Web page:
“It's not like I ever thought about being sexualized on a daily basis. I don't know if I actually was. Maybe? I've always, my entire life, used humor to deal with everything. If anybody ever said anything that was a direct come-on, I'd try to deflect it as much as possible. It's not like we just had a dozen women there. If you looked at the major newspapers and news organizations over there, there were lots of women. I thought being a woman was an advantage... Being a woman in Afghanistan meant that I had access to the entire population and not just the men. The men would kind of be like, 'Oh, yeah, sure, I'll see her. Who's this woman running around the countryside? [They would] treat you with a mix of respect and abject curiosity. Like, 'What are you doing here?'”

Kim’s romantic interest in the movie, Iain, is based on your friend Sean. Was Sean flattered by having Martin Freeman play him?

“He hasn't seen the movie yet. So we'll see.”


“I think Sean's fine with whatever. Sean didn't even read the book until last year... Martin bears somewhat of a resemblance to Sean. Last fall, we were joking around, and I said, 'The guy who played the Hobbit is playing you.' He'd be like, 'Yeah, he also played Watson, Kim.'"

What did you think about adding the romantic element to the relationship?
"Sean and I always knew that would happen... After the movie, I was messaging with him on Facebook, and I [told him], 'So, dude, we totally do it in the movie.' He's like, 'Yeah, I knew it because I saw that trailer... I can live with that.' I said, 'Also, I should probably tell you that you're such a dumbass that you take a public bus outside of Kabul on a reporting trip.' You see the dot dot dot and then stop, the dot dot dot and then stop. And I go, 'Oh, and I kind of rescue you from the Taliban.' He's like, dot dot dot stop. He's like, 'Wait, it's going to take me some time adjust to this.'”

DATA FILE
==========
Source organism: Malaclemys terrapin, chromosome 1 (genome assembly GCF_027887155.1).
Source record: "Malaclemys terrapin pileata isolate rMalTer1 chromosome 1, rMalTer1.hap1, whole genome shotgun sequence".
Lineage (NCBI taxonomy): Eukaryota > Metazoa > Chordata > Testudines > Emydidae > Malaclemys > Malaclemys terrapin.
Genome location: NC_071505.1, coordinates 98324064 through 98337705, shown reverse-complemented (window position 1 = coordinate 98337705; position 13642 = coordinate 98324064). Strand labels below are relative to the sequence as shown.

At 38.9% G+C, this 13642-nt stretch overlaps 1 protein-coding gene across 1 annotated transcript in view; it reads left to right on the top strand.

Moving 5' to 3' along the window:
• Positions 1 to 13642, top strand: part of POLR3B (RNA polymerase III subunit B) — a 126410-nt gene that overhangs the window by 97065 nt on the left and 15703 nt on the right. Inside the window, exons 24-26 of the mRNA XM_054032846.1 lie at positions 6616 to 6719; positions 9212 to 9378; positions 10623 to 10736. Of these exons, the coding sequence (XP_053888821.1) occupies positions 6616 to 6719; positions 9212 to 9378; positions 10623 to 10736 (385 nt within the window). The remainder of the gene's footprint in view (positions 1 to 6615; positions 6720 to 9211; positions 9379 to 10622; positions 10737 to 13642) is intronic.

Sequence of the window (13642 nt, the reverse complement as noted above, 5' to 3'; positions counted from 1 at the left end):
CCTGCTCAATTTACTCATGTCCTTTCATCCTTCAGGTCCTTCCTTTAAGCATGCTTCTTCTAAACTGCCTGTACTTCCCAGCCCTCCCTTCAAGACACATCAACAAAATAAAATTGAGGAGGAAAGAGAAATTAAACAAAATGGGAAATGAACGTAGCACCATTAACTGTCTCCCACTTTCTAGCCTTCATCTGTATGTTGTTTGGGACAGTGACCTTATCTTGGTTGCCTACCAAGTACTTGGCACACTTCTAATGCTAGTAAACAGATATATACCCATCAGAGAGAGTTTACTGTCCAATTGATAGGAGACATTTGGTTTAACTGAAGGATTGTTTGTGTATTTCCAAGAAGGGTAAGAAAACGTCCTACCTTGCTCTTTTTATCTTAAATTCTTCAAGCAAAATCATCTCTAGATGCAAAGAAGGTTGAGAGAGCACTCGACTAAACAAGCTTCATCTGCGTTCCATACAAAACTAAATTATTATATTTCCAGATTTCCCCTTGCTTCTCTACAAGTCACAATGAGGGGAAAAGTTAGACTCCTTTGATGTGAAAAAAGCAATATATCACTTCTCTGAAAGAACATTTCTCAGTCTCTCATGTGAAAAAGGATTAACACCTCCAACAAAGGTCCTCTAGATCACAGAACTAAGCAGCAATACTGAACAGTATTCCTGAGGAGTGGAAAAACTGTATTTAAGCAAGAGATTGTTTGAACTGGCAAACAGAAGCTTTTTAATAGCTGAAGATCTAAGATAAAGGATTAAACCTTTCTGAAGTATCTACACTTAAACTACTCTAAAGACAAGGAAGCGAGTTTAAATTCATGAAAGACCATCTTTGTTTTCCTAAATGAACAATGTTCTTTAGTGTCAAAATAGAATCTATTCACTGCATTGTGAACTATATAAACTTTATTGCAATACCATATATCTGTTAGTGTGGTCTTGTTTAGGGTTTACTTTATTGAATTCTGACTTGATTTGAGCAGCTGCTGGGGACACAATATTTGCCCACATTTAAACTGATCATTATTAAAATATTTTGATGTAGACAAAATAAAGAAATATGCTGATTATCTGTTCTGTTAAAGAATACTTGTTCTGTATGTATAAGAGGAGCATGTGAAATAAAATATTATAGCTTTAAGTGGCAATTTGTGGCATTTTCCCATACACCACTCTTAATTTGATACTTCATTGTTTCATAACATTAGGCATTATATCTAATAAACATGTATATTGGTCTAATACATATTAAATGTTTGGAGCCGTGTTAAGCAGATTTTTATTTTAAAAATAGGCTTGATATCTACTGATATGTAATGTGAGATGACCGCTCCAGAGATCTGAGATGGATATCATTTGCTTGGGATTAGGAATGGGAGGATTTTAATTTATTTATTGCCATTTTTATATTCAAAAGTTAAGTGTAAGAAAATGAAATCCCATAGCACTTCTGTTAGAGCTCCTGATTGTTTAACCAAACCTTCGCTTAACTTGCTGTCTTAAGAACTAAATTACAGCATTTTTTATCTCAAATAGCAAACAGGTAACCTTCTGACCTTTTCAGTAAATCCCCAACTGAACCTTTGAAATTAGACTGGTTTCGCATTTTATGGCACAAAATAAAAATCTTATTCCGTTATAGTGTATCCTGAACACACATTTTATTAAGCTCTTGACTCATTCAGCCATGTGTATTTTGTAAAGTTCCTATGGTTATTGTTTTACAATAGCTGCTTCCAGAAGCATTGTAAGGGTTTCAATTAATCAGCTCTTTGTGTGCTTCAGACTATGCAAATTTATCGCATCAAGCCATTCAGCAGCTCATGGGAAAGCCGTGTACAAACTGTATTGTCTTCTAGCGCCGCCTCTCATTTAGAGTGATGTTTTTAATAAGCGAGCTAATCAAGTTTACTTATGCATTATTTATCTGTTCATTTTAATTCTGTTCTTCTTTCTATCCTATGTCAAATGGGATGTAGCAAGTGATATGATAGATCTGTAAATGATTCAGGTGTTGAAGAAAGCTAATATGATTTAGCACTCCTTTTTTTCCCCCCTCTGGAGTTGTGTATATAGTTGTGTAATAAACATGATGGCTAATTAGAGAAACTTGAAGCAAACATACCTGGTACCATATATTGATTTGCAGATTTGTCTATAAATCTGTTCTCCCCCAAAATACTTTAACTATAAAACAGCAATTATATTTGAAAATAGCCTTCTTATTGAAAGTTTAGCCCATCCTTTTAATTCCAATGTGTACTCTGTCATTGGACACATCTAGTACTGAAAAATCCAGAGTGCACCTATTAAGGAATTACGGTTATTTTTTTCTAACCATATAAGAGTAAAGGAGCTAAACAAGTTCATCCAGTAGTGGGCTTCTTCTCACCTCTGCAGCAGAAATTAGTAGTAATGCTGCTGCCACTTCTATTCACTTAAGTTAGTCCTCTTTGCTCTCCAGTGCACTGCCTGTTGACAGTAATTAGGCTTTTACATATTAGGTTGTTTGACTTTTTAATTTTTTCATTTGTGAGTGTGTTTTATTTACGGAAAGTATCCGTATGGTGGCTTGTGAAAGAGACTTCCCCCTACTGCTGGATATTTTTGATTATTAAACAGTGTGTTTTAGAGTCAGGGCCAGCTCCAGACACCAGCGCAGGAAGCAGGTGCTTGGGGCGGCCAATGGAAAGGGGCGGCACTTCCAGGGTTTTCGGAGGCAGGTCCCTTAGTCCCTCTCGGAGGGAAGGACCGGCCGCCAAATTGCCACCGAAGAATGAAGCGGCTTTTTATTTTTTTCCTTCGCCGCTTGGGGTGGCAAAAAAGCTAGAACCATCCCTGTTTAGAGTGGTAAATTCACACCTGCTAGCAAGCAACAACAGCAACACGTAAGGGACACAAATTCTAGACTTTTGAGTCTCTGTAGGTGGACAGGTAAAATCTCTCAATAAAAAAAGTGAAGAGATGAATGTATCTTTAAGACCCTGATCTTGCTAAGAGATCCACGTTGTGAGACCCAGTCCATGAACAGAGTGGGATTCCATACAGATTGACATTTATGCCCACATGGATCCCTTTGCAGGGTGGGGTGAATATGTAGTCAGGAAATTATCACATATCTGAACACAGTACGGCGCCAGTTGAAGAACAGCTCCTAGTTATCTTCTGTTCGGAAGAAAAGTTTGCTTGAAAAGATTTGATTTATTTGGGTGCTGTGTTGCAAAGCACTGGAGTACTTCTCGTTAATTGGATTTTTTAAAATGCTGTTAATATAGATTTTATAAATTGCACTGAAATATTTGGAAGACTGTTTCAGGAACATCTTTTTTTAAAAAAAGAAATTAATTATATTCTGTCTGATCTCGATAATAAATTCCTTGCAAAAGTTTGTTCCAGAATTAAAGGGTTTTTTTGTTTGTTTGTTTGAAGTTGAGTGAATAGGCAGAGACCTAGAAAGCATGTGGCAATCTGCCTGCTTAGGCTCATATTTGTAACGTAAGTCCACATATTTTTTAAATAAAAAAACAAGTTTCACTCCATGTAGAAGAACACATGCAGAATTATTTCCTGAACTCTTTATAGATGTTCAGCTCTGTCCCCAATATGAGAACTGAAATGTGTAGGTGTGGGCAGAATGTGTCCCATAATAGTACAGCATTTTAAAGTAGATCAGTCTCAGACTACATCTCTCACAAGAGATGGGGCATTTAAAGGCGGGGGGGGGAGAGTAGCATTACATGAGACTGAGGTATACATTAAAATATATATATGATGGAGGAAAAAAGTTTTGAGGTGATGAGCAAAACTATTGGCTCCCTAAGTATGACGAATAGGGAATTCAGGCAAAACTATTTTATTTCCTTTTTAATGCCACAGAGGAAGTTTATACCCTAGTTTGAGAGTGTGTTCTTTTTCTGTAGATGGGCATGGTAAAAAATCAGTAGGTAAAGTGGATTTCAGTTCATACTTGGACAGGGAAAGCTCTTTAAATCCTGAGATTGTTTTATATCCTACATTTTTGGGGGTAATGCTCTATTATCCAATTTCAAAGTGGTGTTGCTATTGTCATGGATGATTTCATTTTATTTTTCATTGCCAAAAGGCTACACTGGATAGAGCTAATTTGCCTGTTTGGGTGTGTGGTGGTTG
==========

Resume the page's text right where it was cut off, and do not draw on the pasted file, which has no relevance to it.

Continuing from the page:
Did you meet with Tina?
“We had lunch together and I saw her on the set... It's not like she shadowed me at work — as much as work was like, 'When's Tina coming?'” Did she have any specific questions?
“She wanted to hone in on, was I really scared? How did I feel when I first was going to Afghanistan? Did I ever feel like my life was in danger? I told her I was nervous meeting her for the first time and I didn't know what I was going to wear. I was going to wear heels and a power suit. Instead, I was, like, T-shirt, flats, skirt, and a jacket. Then we talked about high heels, and she said, 'Do you know what I really love about this movie? The wardrobe is going to be just amazing.' It was just, like, hiking boots and tennis shoes.” Is there anything you hope the film promotes?
“If it can be used by any young woman who wants to become a foreign correspondent, I think that's great. I love having strong women characters like this, and if they can be role models at all, that's a wonderful thing. Follow your dreams and it doesn't always have to end in a man. I was pretty adamant with Robert that I didn't want to end up in a marriage with a baby at the end. I want it to be ambiguous. Even though I was dating someone in real life at the end of the book, it's not in there, because that's not that story. It's not Eat, Pray, Love. It's not about going overseas and trying to find yourself and finding a man. I hate those stories. Sometimes you just find yourself. Primarily, primarily, primarily, I want people to take a look at what's happened in Afghanistan and maybe read the book and maybe talk about policy there. Maybe actually talk about strategy.”